A hypothetical particle called the axion could solve one of physics' great mysteries: the excess of matter over antimatter, or why we're here at all.

– University of Michigan

Physical Review Letters

Indian Ocean phenomenon spells climate trouble for Australia

New international research by Woods Hole Oceanographic Institution (WHOI) and colleagues has found a marked change in the Indian Ocean’s surface temperatures that puts southeast Australia on course for increasingly hot and dry conditions.

– Woods Hole Oceanographic Institution


Astronomers use slime mold model to reveal dark threads of the cosmic web

A computational approach inspired by the growth patterns of a bright yellow slime mold has enabled a team of astronomers and computer scientists at UC Santa Cruz to trace the filaments of the cosmic web that connects galaxies throughout the universe....

– University of California, Santa Cruz

Astrophysical Journal Letters, March 2020

Lifestyle & Social Sciences

Healthier and happier without Facebook

The group headed by Dr. Julia Brailovskaia published their results in the journal "Computers in Human Behavior" from 6. March 2020.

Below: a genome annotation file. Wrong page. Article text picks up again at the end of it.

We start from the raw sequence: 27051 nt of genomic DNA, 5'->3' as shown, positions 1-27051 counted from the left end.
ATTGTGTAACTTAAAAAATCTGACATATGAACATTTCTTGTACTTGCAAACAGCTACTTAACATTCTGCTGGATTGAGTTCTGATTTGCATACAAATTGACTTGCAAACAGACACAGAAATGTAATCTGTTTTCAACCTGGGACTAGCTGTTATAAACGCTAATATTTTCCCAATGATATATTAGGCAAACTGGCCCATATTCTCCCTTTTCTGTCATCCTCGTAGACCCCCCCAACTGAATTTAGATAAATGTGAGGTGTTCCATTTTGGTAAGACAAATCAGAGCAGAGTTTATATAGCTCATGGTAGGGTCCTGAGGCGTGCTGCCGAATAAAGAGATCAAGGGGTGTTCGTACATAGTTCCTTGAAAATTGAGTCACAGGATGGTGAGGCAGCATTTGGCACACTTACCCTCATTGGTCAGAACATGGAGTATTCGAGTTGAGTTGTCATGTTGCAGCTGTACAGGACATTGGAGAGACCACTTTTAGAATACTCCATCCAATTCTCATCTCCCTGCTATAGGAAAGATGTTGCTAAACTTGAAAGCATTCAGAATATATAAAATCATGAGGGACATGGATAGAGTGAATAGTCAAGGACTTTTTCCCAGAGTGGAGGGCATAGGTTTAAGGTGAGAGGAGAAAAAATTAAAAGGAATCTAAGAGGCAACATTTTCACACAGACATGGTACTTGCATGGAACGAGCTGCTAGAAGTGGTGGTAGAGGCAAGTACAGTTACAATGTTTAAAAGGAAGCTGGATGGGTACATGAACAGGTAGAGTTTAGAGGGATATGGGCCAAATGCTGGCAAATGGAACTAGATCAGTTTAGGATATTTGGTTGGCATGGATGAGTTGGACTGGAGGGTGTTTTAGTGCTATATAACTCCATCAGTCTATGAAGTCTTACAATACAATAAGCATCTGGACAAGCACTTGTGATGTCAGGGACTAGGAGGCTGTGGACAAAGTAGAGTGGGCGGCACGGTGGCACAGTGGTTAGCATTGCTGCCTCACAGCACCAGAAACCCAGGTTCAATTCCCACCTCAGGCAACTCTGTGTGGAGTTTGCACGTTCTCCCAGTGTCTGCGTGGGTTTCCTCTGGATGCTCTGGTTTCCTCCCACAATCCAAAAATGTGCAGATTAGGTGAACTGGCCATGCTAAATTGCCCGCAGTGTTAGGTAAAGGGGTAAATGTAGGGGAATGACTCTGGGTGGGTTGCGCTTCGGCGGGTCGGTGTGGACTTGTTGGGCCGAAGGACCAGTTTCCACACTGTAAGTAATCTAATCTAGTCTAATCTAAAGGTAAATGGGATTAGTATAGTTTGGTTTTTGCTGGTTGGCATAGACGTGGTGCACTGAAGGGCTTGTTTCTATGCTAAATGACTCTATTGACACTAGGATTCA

– Ruhr-Universität Bochum

Computers in Human Behavior

Toxic Masculinity Is Unsafe… for Men

The belief that “real men” must be strong, tough and independent may be a detriment to their social needs later in life. A study co-authored by a Michigan State University sociologist found that men who endorse hegemonic ideals of masculinity —...

– Michigan State University

Sex Roles

Reduced feeling of security leads to instinctive self-preservation, which includes panic buying, expert says

– Indiana University

Having employees working at home can boost productivity, but it also can increase feelings of isolation

– Indiana University





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More News from:

 Washington University in St. Louis

 University of Warwick

 Wolters Kluwer Health: Lippincott Williams and Wilkins

 University of Bath

 Ruhr-Universität Bochum

 University of Wisconsin-Madison

 RAND Corporation



 University of California, Los Angeles (UCLA), Health Sciences

 University of California San Diego Health